Monthly Archives: November 2019

Wars of the Magna Carta

A feature in Chad

It was a great pleasure to be the focus of a recent article for Mansfield and Ashfield Chad. The piece speaks about the wonderful Matilda and Laxton and the Wars of the Magna Carta books. If you want a little bit more insight into the research and work that went into the books, have a read of the article.

You can read the story for yourself and learn more about Matilda, Nicholaa, and the important part they played during the First Barons’ War. Order a copy today from Amazon.

Richard 1

Chasing Richard the Lionheart – Eleanor of Aquitaine

When Eleanor went to collect Berengaria from Navarre, her intention was to meet up with Richard and his fleet at Marseilles – purpose, a marriage between the Basque princess and Eleanor’s favourite son Richard, the King of England.

Unfortunately when they got to Marseilles Richard had left already. As a result they spent some time chasing along the Mediterranean coast trying to catch up with him. Richard was high-tailing it down to Sicily, where his sister, Queen Joan was in some bother after her philandering husband had died leaving her in the hands of a grotesque usurper named Tancredi.

Eleanor and Berengaria had many an adventure along the way. For instance they had a diversion to Lodi to meet a papal legate. Here they became enmeshed in pan-European politics as the church and the Holy Roman Emperor designate engaged in some power play maneuvering.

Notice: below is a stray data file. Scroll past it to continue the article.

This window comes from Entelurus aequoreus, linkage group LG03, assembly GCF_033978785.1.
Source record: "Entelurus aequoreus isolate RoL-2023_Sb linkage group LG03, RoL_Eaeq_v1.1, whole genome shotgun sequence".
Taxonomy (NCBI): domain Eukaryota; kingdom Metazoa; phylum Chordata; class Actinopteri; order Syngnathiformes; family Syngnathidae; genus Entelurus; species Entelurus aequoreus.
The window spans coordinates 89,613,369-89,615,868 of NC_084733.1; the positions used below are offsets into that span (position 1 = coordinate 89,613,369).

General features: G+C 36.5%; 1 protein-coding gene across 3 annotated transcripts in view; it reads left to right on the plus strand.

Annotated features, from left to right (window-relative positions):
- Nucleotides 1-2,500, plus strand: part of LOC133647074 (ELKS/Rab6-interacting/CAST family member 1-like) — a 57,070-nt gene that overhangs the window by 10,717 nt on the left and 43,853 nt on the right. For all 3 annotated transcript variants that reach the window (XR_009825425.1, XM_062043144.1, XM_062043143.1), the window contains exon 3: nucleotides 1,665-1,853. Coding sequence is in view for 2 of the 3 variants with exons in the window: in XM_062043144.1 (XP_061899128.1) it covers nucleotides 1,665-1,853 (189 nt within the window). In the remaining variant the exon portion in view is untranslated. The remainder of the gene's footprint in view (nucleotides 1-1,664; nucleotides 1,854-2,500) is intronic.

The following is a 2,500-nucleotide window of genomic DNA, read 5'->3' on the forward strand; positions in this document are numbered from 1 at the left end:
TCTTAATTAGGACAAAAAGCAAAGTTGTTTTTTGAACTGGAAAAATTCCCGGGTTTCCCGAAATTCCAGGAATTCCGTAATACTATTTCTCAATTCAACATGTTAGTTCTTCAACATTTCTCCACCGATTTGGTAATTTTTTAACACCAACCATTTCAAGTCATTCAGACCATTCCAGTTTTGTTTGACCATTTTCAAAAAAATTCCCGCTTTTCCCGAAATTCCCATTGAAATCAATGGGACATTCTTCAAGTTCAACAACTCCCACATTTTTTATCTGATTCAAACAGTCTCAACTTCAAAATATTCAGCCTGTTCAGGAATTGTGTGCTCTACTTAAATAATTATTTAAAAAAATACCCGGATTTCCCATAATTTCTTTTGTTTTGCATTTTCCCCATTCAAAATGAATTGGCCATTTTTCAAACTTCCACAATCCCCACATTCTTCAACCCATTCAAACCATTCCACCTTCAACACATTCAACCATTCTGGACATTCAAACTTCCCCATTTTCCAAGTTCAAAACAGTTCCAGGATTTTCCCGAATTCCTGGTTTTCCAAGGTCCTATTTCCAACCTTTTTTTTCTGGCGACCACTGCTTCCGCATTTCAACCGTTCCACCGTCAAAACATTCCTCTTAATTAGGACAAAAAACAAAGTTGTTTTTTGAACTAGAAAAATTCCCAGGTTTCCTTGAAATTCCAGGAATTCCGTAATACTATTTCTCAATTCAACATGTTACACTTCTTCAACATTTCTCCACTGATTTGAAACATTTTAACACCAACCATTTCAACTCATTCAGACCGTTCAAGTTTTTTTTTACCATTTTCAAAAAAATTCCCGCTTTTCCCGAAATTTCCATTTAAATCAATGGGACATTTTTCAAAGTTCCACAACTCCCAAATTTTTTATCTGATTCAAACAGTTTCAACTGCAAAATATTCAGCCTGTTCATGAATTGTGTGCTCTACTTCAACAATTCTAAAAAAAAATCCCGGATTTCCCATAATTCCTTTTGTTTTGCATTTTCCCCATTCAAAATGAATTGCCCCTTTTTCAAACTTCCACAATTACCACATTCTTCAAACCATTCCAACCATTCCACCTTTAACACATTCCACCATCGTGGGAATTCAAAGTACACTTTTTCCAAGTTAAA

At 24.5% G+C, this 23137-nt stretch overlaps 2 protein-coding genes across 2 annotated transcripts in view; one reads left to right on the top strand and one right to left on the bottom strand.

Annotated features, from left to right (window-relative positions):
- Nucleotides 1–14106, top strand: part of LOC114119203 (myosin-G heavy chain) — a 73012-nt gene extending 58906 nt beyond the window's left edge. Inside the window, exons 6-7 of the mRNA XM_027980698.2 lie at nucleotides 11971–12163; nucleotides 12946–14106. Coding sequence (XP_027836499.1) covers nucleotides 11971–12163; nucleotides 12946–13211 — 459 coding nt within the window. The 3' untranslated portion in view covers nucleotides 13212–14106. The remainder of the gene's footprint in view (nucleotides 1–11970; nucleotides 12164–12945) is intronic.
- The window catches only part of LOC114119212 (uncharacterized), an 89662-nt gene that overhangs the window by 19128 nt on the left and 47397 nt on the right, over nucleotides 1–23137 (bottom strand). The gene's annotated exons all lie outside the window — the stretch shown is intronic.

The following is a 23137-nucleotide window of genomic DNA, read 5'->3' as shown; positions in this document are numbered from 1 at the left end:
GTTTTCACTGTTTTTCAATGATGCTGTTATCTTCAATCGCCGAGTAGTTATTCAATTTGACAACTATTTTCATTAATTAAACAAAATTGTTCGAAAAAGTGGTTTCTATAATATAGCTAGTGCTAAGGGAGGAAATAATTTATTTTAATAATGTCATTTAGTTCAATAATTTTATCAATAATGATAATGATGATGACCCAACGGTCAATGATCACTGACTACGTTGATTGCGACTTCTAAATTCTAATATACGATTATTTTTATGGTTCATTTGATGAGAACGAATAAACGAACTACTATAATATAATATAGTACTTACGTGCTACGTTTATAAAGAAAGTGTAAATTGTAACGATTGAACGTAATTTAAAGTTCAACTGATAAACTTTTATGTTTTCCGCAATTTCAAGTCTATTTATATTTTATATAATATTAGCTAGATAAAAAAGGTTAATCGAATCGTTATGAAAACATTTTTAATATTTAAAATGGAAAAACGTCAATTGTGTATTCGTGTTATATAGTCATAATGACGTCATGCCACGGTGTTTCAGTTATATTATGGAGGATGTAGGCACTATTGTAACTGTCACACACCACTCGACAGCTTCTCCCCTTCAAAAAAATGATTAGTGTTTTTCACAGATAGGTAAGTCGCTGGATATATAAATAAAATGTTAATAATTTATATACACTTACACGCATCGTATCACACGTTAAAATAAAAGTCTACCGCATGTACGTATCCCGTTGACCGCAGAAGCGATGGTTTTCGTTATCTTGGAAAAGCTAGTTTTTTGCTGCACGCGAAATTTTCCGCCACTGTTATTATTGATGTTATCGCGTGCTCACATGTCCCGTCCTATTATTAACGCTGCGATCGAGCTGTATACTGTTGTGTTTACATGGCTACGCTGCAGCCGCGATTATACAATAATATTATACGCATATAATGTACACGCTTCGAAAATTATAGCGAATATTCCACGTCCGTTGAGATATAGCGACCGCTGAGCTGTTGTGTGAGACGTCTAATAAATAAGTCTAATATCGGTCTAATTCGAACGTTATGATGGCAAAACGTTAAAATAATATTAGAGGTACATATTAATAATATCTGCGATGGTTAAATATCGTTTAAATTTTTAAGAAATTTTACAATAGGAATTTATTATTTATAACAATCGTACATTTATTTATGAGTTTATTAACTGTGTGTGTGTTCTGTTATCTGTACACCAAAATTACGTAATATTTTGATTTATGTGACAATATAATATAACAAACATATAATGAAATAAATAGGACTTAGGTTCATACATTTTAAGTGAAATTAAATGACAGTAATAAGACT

As Eleanor was probably the most powerful woman in northern Europe at the time, and Berengaria was trying to marry the most powerful king, the Pope needed them on his side. What was to transpire in Lodi?

The answer lies in the book, to be published soon.

The women eventually caught Richard in the Straits of Messina, where Richard’s sister Joan made an appearance – rescued! But is she still the queen of Sicily?

The map below is the long route they would have taken.


Below is an English ship of the period of the first crusade – but have they altered over the years?

We will return to our naval theme in a later post.